Like the painters, folk metalworkers benefitted from the lack of carving on furniture. Forged details, which were a common and important aspect of furniture decoration, attest to the very high smithing standards among the Latvian peasantry.
Interesting examples of Latvian peasant ironware can be found among their candelabra, which were suspended from the ceiling as the interior's centerpiece. In the nineteenth century, they superseded the previously popular candlestick of simple yet attractive design.
Peasant smiths also made personal decorations, which were an integral element of national costumes. Buckles with chased or engraved ornaments were popular accessories for women's dresses. Metalwork and jewelry-making traditions have been carefully preserved in Latvia, therefore the contemporary ornaments have not lost their national flavor.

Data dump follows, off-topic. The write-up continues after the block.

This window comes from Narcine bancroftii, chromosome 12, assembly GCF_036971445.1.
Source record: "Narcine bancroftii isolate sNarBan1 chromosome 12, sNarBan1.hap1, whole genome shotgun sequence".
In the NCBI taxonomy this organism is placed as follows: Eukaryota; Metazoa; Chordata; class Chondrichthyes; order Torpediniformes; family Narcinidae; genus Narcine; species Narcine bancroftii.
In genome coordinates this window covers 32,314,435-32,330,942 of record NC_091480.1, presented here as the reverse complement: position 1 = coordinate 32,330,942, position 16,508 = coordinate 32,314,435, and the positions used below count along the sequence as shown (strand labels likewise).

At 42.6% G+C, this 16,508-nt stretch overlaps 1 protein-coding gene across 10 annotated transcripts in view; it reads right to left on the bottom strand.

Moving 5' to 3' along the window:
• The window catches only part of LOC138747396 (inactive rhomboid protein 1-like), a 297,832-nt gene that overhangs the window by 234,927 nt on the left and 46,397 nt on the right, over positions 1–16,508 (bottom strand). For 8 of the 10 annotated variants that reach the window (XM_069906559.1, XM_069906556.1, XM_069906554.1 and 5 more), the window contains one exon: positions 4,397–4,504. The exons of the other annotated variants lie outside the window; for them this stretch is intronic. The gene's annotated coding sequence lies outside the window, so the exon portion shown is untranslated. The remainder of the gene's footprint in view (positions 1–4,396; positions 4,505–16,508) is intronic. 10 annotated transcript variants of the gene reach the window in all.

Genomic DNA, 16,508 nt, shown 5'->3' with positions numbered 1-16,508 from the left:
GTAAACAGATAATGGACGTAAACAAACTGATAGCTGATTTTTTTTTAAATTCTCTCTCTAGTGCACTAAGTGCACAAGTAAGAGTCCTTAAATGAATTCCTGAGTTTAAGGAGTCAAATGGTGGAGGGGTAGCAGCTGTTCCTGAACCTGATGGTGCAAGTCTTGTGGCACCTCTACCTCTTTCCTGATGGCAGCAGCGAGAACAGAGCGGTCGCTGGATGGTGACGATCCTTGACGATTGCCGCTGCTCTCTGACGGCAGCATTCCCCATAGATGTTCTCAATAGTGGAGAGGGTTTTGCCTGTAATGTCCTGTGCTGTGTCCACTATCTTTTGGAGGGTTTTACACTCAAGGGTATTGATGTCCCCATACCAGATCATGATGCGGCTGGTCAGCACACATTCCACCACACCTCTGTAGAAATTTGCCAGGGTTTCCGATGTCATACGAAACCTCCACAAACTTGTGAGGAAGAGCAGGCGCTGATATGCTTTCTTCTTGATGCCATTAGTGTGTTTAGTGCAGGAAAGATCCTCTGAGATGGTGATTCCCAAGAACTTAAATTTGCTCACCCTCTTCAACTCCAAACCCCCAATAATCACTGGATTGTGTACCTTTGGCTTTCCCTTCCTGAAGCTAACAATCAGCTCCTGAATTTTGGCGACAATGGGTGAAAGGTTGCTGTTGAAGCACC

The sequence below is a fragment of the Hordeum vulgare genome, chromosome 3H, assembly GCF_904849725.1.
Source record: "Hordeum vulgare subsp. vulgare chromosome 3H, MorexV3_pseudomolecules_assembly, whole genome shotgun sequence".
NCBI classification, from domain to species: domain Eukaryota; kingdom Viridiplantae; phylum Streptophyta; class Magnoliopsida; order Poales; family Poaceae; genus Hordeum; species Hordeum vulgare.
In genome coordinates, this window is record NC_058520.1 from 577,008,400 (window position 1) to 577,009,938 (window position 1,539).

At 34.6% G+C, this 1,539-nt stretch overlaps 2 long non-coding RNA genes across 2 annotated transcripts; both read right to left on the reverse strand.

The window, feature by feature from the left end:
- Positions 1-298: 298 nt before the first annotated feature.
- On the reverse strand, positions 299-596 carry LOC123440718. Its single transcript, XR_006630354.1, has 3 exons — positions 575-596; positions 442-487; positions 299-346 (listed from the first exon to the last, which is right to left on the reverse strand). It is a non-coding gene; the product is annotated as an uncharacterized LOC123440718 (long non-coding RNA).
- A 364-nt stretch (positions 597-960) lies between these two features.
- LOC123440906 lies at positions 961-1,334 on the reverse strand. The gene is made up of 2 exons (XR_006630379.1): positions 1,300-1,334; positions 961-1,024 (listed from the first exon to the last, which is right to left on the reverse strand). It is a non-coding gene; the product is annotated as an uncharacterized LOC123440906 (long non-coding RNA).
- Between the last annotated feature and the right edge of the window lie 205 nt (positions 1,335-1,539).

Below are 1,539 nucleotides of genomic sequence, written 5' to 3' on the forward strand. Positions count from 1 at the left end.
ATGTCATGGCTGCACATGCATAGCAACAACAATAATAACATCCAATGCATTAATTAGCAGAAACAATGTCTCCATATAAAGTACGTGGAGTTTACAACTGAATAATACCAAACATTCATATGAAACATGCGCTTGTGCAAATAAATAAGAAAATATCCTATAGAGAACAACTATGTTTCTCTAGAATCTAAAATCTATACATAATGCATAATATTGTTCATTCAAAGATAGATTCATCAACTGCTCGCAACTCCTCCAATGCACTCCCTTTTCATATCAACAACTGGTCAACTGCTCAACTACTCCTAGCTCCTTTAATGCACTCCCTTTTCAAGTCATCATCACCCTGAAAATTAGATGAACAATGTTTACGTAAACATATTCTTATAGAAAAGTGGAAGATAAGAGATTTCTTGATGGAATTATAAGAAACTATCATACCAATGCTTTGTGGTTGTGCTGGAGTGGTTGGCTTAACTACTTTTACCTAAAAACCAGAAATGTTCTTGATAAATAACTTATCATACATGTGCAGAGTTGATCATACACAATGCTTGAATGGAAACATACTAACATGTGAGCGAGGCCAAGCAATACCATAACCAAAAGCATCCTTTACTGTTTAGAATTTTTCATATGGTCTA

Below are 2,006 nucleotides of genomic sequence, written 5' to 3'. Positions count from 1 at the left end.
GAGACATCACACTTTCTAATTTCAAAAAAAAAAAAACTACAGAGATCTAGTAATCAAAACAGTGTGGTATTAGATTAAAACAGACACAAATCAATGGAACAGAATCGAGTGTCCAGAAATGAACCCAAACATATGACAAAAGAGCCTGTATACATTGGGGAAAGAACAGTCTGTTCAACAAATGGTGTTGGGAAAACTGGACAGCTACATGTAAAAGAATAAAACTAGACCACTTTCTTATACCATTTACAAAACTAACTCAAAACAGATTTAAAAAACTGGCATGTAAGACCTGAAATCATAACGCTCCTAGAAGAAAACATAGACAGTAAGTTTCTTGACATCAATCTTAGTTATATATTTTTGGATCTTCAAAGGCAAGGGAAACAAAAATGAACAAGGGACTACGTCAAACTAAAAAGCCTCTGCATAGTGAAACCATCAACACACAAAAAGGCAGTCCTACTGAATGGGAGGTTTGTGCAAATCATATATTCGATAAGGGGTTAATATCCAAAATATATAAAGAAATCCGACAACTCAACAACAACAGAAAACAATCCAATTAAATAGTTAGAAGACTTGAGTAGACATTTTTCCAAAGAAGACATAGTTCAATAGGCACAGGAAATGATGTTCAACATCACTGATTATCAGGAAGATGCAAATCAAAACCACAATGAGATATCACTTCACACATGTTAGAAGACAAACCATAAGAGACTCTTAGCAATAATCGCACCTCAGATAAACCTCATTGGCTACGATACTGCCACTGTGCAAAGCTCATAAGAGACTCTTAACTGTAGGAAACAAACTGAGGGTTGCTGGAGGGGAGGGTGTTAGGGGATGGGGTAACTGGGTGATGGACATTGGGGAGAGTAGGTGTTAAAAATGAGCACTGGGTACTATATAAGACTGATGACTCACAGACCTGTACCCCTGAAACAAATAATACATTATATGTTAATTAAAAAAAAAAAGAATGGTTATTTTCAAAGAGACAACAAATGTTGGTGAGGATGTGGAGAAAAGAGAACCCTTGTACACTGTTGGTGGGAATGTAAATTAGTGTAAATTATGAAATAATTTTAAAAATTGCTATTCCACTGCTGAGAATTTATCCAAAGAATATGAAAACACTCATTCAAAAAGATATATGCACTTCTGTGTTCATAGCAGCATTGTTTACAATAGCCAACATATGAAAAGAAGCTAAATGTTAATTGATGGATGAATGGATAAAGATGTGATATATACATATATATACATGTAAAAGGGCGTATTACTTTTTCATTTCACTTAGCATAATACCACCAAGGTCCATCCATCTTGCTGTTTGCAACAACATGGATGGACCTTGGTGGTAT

Pottery has been popular in Latvia from time immemorial. Heavy earthenware of archaic form and large size was made in the western and southern provinces, whereas in the north and east of the country variegated glazed wares of many different shapes and rich decorations were produced. Latvian pottery was known in Europe as far back as the second half of the nineteenth century, especially the work of Jekabs Dranda, an outstanding ceramic artist from Smiltene in northern Latvia. Flat decorative dishes from his wheel, often quite large, are remarkable for their splendid multicolored glazes and exquisite painted decorations consisting mostly of plant motifs.